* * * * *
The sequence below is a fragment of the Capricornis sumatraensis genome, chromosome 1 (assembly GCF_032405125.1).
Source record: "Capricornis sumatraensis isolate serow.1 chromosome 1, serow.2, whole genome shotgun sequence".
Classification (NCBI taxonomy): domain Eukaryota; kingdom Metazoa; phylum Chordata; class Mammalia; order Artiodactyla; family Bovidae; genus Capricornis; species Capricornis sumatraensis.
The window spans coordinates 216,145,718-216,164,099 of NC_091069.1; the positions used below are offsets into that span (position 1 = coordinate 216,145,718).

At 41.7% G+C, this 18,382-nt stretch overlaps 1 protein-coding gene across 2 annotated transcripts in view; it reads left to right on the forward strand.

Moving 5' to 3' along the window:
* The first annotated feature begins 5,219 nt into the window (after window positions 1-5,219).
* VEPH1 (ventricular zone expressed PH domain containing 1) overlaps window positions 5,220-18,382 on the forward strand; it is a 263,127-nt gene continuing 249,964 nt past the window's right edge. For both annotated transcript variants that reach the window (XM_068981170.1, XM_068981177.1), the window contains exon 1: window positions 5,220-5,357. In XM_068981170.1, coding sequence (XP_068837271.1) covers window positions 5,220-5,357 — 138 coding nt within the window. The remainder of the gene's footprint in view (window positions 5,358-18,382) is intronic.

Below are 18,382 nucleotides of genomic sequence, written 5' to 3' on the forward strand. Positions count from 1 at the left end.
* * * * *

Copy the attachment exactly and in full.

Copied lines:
The sequence below is a fragment of the Capricornis sumatraensis genome, chromosome 1 (assembly GCF_032405125.1).
Source record: "Capricornis sumatraensis isolate serow.1 chromosome 1, serow.2, whole genome shotgun sequence".
Classification (NCBI taxonomy): domain Eukaryota; kingdom Metazoa; phylum Chordata; class Mammalia; order Artiodactyla; family Bovidae; genus Capricornis; species Capricornis sumatraensis.
The window spans coordinates 216,145,718-216,164,099 of NC_091069.1; the positions used below are offsets into that span (position 1 = coordinate 216,145,718).

At 41.7% G+C, this 18,382-nt stretch overlaps 1 protein-coding gene across 2 annotated transcripts in view; it reads left to right on the forward strand.

Moving 5' to 3' along the window:
* The first annotated feature begins 5,219 nt into the window (after window positions 1-5,219).
* VEPH1 (ventricular zone expressed PH domain containing 1) overlaps window positions 5,220-18,382 on the forward strand; it is a 263,127-nt gene continuing 249,964 nt past the window's right edge. For both annotated transcript variants that reach the window (XM_068981170.1, XM_068981177.1), the window contains exon 1: window positions 5,220-5,357. In XM_068981170.1, coding sequence (XP_068837271.1) covers window positions 5,220-5,357 — 138 coding nt within the window. The remainder of the gene's footprint in view (window positions 5,358-18,382) is intronic.

Below are 18,382 nucleotides of genomic sequence, written 5' to 3' on the forward strand. Positions count from 1 at the left end.